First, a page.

And here is my preferred carbohydrate wholegrain rice.

Of all rice – any form of brown rice will contain more of the nutrients as it loses only the outer layer of the grain called the hull.

What vital nutrients are lost in processing wholegrain rice to the white used by the majority of consumers.

During the process that turns brown rice to white rice it loses 67% of its vitamin B3 (niacin) 80% of B1, 90% of B6 – half of its manganese and phosphorus, 60% of its iron and all the dietary fibre and essential fatty acids. Do you realise that to make white rice acceptable as a food it has to be artificially enriched with B1 B3 and iron? It is amazing the difference that processing a food can have on its nutritional content.

Brown rice is a very rich source of manganese –essential for blood health. It is also necessary for bone health and for it’s antioxidant capabilities in preventing damage to cells, particularly blood cells.

Brown rice is rich in fibre, which cleans the system of toxins and harmful deposits in the blood so helps keep your cholesterol down. Like oats it tends to release its energy slowly so maintaining stable blood sugar levels. The fibre is insoluble which means that it works through your system efficiently. This prevents some organs from getting into an overload situation like the liver and the bile duct – a speedy process through the system ensures that the bile duct does not secrete too much bile which can lead to gallstones.

Proteins like turkey are high in selenium but so is brown rice and it is very important for our immune systems and thyroid function – also to help prevent cancer as it encourages healthy DNA repair in the cells.

Magnesium is present in high quantities and this is associated with a number of systemic problems such as asthma – high blood pressure –migraine headaches and reducing the risk of heart attacks and strokes. Magnesium does this because it helps to regulate nerve and muscle tone by balancing the action of calcium. You will see that very often calcium supplements are teamed with magnesium.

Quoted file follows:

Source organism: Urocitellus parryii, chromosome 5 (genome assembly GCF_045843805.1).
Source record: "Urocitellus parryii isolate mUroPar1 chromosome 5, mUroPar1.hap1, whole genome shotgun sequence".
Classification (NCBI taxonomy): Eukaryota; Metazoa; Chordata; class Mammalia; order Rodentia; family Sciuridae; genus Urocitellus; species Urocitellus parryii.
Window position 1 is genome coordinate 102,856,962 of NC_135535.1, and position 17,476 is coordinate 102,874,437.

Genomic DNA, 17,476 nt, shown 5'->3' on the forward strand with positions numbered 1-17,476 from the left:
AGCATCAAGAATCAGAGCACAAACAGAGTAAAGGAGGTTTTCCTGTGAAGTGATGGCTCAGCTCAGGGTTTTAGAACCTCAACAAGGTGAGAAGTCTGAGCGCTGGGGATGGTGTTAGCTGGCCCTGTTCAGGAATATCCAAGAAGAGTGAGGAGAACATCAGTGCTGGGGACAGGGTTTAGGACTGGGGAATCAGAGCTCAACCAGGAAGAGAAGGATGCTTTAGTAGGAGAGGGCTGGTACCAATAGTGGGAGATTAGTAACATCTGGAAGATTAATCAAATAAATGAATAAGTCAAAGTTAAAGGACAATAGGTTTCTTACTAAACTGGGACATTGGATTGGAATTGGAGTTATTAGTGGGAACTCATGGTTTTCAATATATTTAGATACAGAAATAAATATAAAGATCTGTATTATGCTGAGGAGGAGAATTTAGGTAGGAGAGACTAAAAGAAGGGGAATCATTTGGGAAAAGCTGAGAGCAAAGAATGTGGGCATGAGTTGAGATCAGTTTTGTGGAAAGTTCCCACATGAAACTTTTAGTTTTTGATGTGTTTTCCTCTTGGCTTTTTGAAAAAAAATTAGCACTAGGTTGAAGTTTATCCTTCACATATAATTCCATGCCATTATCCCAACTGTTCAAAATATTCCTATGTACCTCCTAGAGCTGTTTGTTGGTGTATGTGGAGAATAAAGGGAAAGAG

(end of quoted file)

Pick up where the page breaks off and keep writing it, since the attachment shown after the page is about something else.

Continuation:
Calcium tends to rush around frantically and needs magnesium to curb its enthusiasm. For example if allowed to, calcium will overwhelm the nerve cells in the muscles and they become over activated. This causes the muscle to overwork and wear out faster. This occurs if you have insufficient magnesium in your diet. Another reason that magnesium is so important is for bone health and about two thirds of the magnesium is found in the bones of the human body. The rest is stored for when needed. Brown rice provides nearly a quarter of your daily requirement in one serving.

The human body is over 100,000 years old. In that time the body has developed an incredible defence mechanism called the survival instinct. In some cases it is miraculous. It is only in recent centuries that we have begun to refine our grains.

Recent researchers are maintaining that we ate few carbohydrates in the form of grain but I do dispute this. We would have eaten anything in our path that was in the least bit edible and certainly wild grains would have been a seasonal addition to the meat and fish that were hunted.

So our bodies spent the first 99,900 years eating whole-grains including rice. Wheat only came along about 10,000 years ago. During those many thousands of years our bodies evolved a very precise dietary support system that provided it with everything it needed to survive and be the fittest. It was essential for the survival of mankind that only the fittest made it through. This ensured that each generation was stronger.

If you go back to what I was saying about the loss of nutrients in the processing of brown rice to white rice you can perhaps understand why we are now facing the sort of medical problems that we are. We are depriving the body of not just a food group but the essential nutrients and energy that they provide.

You do not have to eat a plateful every day -for rice I would suggest two large tablespoons – it is actually very nice to have a cereal bowl of white rice with some warm milk and a banana for breakfast if you prefer a non-savoury option.

Brown rice needs to be prepared a little carefully – don’t get the easy cook as this has been partly processed. I suggest the real stuff, but put in a large glass bowl before cooking with cold water to cover it and whisk as hard as you can – then drain and then repeat until the water is clear. This gets rid of dust etc.

It takes a little more boiling than white rice and check after about 20 minutes until you get a slightly chewy and nutty tasting grain.

Use for any other dish that you would cook rice for. Curry, risotto, paella or mixed through a salad.

©sallycronin Just Food for Health 1998 – 2018

A little bit about me nutritionally.

A little about me from a nutritional perspective. Although I write a lot of fiction, I actually wrote my first two books on health, the first one, Size Matters, a weight loss programme 20 years ago. I qualified as a nutritional therapist and practiced in Ireland and the UK as well as being a consultant for radio. My first centre was in Ireland, the Cronin Diet Advisory Centre and my second book, Just Food for Health was written as my client’s workbook. Here are my health books including a men’s health manual and my anti-aging book.